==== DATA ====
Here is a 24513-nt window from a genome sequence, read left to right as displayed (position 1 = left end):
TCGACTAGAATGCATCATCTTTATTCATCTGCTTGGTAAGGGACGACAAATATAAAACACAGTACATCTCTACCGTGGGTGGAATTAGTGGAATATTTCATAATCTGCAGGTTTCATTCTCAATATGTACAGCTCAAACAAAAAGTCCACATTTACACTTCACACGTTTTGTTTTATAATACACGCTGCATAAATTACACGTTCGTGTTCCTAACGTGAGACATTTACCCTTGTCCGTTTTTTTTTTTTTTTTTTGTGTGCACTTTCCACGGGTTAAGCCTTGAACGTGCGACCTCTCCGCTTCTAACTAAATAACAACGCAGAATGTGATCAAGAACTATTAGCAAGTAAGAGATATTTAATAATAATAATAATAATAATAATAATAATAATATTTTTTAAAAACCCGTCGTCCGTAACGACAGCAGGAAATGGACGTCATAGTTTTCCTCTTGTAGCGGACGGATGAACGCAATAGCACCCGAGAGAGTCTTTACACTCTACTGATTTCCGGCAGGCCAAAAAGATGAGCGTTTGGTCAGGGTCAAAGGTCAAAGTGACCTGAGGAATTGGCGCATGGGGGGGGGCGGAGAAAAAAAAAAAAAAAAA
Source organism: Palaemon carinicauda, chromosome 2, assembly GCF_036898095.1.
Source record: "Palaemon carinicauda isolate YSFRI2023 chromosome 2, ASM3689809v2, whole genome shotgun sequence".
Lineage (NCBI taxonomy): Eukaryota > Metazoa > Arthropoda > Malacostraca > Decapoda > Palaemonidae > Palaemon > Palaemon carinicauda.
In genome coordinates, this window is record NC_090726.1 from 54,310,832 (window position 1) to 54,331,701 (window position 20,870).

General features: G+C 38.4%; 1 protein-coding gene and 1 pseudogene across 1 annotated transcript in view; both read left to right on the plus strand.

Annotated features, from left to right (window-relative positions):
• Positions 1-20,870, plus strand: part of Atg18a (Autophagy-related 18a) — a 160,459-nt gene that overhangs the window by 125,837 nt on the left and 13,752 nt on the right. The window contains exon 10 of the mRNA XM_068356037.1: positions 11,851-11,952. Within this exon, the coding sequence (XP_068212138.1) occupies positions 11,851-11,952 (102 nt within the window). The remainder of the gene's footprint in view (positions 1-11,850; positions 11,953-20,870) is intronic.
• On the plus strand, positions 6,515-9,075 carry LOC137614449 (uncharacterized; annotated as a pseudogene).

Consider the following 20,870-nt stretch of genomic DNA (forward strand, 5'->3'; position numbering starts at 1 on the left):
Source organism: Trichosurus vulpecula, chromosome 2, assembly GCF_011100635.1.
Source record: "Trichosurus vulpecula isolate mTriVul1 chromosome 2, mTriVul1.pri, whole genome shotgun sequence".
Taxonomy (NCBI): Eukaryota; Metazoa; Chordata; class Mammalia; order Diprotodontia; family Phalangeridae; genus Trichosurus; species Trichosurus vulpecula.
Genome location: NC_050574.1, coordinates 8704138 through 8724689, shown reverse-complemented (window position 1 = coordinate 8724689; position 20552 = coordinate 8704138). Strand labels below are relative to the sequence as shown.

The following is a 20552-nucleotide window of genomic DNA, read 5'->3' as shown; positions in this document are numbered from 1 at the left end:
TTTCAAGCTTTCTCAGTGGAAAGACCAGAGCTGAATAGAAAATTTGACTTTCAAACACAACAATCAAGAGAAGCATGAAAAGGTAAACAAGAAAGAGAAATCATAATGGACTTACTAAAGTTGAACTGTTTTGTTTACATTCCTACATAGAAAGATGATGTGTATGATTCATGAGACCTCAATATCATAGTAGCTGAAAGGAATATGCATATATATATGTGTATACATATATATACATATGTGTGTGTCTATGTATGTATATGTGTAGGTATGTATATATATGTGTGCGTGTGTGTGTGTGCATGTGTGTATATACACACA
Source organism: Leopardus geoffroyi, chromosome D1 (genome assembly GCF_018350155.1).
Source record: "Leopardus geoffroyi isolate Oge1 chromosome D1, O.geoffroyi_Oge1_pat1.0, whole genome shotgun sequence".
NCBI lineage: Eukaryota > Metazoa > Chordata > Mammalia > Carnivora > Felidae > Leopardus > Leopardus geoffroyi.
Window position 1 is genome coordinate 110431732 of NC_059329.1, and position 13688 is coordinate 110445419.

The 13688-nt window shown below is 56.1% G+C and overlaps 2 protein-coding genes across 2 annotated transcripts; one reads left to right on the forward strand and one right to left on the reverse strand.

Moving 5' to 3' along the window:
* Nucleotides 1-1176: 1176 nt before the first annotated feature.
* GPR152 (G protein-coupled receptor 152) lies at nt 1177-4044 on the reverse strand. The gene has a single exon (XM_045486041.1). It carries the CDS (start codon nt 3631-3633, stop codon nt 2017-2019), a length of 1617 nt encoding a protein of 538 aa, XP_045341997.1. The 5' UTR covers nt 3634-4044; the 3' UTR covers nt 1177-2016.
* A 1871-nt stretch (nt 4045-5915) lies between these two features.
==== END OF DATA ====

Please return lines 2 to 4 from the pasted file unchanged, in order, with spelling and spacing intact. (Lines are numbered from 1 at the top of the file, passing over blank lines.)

TCGACTAGAATGCATCATCTTTATTCATCTGCTTGGTAAGGGACGACAAATATAAAACACAGTACATCTCTACCGTGGGTGGAATTAGTGGAATATTTCATAATCTGCAGGTTTCATTCTCAATATGTACAGCTCAAACAAAAAGTCCACATTTACACTTCACACGTTTTGTTTTATAATACACGCTGCATAAATTACACGTTCGTGTTCCTAACGTGAGACATTTACCCTTGTCCGTTTTTTTTTTTTTTTTTTGTGTGCACTTTCCACGGGTTAAGCCTTGAACGTGCGACCTCTCCGCTTCTAACTAAATAACAACGCAGAATGTGATCAAGAACTATTAGCAAGTAAGAGATATTTAATAATAATAATAATAATAATAATAATAATAATATTTTTTAAAAACCCGTCGTCCGTAACGACAGCAGGAAATGGACGTCATAGTTTTCCTCTTGTAGCGGACGGATGAACGCAATAGCACCCGAGAGAGTCTTTACACTCTACTGATTTCCGGCAGGCCAAAAAGATGAGCGTTTGGTCAGGGTCAAAGGTCAAAGTGACCTGAGGAATTGGCGCATGGGGGGGGGCGGAGAAAAAAAAAAAAAAAAA
Source organism: Palaemon carinicauda, chromosome 2, assembly GCF_036898095.1.
Source record: "Palaemon carinicauda isolate YSFRI2023 chromosome 2, ASM3689809v2, whole genome shotgun sequence".